In the past week (April 16 through 22), the U.S. reported about 300,000 new COVID-19 cases, according to the CDC. This amounts to:
- An average of 43,000 new cases each day
- 91 total new cases for every 100,000 Americans
- 35% more new cases than last week (April 9-15)
In the past week, the U.S. also reported about 11,000 new COVID-19 patients admitted to hospitals. This amounts to:
- An average of 1,600 new admissions each day
- 3.4 total admissions for every 100,000 Americans
- 8% more new admissions than last week
Additionally, the U.S. reported:
- 2,600 new COVID-19 deaths (0.8 for every 100,000 people)
- 93% of new cases are Omicron BA.2-caused; 19% BA.2.12.1-caused (as of April 16)
- An average of 100,000 vaccinations per day (per Bloomberg)
After weeks of me warning about it, a BA.2 surge is upon us. Nationwide, new COVID-19 cases have gone up for the third week in a row; we’ve seen a 68% increase since the last week of March.
And that’s just the reported cases: Americans may be doing about four times more at-home tests than they’re doing lab-based PCR tests, according to Mara Aspinall, a COVID-19 testing expert (who cowrites a testing-focused newsletter). The vast majority of these at-home tests are never reported to public health officials and don’t make it into our trends analysis.
But there are other metrics that similarly indicate a national rise in coronavirus transmission. Viral levels in wastewater are going up, according to both Biobot’s tracker and the CDC’s national monitoring system; the CDC’s COVID-19 data team noted in this Friday’s Weekly Review that “more than half of all sites reporting wastewater data are experiencing a modest increase in SARS-CoV-2 levels.” Some of these increases are going from very low to still low, but they’re still worth watching.
The U.S. is also reporting an increase in new COVID-19 patients admitted to hospitals: about 11,000 people this week, up from 10,000 last week. New hospitalizations lag behind cases slightly, but they are a more reliable metric, as anyone with symptoms severe enough to require hospitalization generally will seek care (so, underreporting is less of a concern.)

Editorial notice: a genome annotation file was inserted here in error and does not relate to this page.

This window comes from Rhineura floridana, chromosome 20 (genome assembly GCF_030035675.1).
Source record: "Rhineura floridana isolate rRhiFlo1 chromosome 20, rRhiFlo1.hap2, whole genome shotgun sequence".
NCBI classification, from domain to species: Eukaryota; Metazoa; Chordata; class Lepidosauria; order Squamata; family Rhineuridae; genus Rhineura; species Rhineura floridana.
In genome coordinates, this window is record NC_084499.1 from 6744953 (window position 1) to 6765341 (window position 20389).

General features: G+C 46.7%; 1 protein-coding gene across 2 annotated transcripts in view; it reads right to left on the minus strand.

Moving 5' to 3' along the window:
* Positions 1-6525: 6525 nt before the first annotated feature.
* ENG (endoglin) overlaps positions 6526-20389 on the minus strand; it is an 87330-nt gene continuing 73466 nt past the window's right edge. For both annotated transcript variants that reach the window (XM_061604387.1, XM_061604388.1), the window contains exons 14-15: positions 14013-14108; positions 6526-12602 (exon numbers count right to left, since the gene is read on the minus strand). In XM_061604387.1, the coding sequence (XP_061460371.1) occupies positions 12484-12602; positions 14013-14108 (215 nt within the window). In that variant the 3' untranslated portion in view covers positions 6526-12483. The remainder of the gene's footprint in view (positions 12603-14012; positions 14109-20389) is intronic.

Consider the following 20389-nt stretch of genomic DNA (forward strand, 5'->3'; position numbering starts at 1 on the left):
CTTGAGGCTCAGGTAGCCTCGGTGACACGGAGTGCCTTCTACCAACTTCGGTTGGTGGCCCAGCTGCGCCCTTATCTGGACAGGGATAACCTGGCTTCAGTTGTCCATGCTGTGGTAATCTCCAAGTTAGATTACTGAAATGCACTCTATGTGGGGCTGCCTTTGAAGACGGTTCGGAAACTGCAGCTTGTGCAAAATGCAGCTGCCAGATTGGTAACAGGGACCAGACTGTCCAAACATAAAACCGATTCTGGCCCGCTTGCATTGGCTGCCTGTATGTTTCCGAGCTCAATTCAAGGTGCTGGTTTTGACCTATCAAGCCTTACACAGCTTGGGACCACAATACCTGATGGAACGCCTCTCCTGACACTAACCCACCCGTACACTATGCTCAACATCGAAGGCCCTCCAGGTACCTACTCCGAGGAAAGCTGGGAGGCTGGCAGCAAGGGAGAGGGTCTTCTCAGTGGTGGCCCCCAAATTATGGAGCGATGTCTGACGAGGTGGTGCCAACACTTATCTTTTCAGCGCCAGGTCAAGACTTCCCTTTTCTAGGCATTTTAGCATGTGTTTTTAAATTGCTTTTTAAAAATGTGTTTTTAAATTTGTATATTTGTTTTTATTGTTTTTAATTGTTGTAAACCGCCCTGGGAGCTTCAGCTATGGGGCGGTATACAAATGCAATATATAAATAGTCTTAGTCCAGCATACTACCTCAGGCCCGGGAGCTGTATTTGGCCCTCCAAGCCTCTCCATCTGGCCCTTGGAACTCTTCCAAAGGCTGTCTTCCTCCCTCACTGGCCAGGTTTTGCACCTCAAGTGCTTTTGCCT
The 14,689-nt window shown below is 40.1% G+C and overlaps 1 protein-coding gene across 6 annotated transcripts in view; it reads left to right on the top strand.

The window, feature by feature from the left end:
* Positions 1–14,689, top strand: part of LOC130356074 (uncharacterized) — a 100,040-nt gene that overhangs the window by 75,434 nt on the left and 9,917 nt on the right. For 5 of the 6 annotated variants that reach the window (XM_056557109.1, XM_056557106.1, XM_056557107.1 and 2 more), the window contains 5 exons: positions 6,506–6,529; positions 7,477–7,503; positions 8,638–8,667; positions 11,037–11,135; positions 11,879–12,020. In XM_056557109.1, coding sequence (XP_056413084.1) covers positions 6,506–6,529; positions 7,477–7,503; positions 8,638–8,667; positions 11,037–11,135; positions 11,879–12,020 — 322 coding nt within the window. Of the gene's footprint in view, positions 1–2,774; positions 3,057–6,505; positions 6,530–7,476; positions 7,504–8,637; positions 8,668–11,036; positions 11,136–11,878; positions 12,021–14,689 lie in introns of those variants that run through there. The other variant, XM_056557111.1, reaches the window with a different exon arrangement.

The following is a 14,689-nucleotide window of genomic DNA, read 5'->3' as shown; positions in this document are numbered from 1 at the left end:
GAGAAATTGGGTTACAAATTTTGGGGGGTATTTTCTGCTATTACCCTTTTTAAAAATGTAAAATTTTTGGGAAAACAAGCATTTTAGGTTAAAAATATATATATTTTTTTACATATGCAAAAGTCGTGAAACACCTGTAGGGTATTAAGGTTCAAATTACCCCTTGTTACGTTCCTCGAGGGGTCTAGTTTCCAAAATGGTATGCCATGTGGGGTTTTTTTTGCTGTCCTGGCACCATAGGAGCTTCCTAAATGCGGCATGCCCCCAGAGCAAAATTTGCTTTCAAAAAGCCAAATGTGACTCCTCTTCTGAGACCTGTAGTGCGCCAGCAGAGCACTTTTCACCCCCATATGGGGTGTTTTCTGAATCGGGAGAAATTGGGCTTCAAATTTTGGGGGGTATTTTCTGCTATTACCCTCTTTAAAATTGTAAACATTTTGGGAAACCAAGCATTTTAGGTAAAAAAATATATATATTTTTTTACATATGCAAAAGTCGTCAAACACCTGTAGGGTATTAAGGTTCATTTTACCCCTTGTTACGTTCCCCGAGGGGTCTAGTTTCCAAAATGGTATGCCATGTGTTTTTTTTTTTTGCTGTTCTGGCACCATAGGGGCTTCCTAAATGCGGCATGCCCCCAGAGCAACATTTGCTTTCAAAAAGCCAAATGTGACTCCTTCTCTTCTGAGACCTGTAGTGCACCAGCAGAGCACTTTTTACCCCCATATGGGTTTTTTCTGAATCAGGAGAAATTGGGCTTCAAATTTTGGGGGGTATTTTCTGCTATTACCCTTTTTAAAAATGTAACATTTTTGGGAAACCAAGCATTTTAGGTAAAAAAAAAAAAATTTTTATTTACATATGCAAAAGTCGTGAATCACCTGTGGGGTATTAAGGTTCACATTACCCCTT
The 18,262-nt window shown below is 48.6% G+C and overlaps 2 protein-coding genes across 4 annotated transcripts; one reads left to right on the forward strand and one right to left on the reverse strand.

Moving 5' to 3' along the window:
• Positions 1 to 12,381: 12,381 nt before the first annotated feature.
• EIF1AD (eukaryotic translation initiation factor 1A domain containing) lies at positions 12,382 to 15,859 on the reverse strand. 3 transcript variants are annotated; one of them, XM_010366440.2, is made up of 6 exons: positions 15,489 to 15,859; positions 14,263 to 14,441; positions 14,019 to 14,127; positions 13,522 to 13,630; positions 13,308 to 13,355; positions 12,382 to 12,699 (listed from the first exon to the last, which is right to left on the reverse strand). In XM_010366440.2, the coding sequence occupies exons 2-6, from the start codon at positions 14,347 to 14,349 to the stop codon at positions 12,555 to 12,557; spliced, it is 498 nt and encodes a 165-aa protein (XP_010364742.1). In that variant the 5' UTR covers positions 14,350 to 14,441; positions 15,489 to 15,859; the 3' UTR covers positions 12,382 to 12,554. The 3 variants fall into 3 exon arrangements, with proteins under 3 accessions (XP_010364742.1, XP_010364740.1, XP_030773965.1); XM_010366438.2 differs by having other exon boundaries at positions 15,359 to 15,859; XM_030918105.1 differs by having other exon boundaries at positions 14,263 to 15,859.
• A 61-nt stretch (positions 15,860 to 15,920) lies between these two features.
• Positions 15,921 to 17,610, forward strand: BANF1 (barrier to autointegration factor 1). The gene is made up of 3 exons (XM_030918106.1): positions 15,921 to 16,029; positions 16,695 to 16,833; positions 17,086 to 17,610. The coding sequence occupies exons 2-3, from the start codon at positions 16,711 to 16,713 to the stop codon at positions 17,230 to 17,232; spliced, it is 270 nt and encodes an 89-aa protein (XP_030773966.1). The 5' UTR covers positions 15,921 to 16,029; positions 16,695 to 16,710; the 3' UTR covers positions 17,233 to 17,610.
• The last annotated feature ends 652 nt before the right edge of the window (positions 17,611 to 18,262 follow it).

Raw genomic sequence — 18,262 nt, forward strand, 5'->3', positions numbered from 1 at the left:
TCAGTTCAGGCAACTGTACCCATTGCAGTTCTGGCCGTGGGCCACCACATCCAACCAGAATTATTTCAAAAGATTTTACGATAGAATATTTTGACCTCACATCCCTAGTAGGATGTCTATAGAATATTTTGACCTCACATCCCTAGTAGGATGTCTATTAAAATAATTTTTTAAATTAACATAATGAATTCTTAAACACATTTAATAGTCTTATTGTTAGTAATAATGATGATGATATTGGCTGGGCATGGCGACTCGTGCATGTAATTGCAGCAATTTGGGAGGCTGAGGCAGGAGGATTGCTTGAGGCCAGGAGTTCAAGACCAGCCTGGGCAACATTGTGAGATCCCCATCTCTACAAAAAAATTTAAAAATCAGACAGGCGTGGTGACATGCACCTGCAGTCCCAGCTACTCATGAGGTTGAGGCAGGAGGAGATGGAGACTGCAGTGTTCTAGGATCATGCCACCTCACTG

At the regional level, the Northeast is still seeing the highest case rates: leading jurisdictions include Vermont, Washington D.C., New York, Rhode Island, and Massachusetts, according to the April 21 Community Profile Report. The Northeast—particularly New York and New Jersey—is also a hotspot for the Omicron sub-subvariant, BA.2.12.1.
As I wrote last week, the New York State Department of Health recently identified new mutations of BA.2; BA.2.12.1 in particular seems to be even more transmissible than that BA.2 (which is, in itself, more transmissible than the original Omicron variant, BA.1). The CDC has added this sublineage to its variant tracking page, and estimates that BA.2.12.1 caused about one in five new COVID-19 cases nationwide in the week ending April 16.
To borrow an analogy from my sister (an engineering student): the emergence of these new Omicron sublineages feels like when you’re trying to do a problem set that claims to have five problems, but then each problem has several sub-problems, and those sub-problems themselves have more sub-problems. In the coming weeks, we’ll see just how much more transmissible Omicron can get.
There’s some good news, though: cases in some parts of the Northeast might be plateauing. It’s hard to tell for sure because of the aforementioned unreliable data, but wastewater data for the region (as well as for individual cities like Boston) seem to be leveling off; we’ll see next week if this trend continues.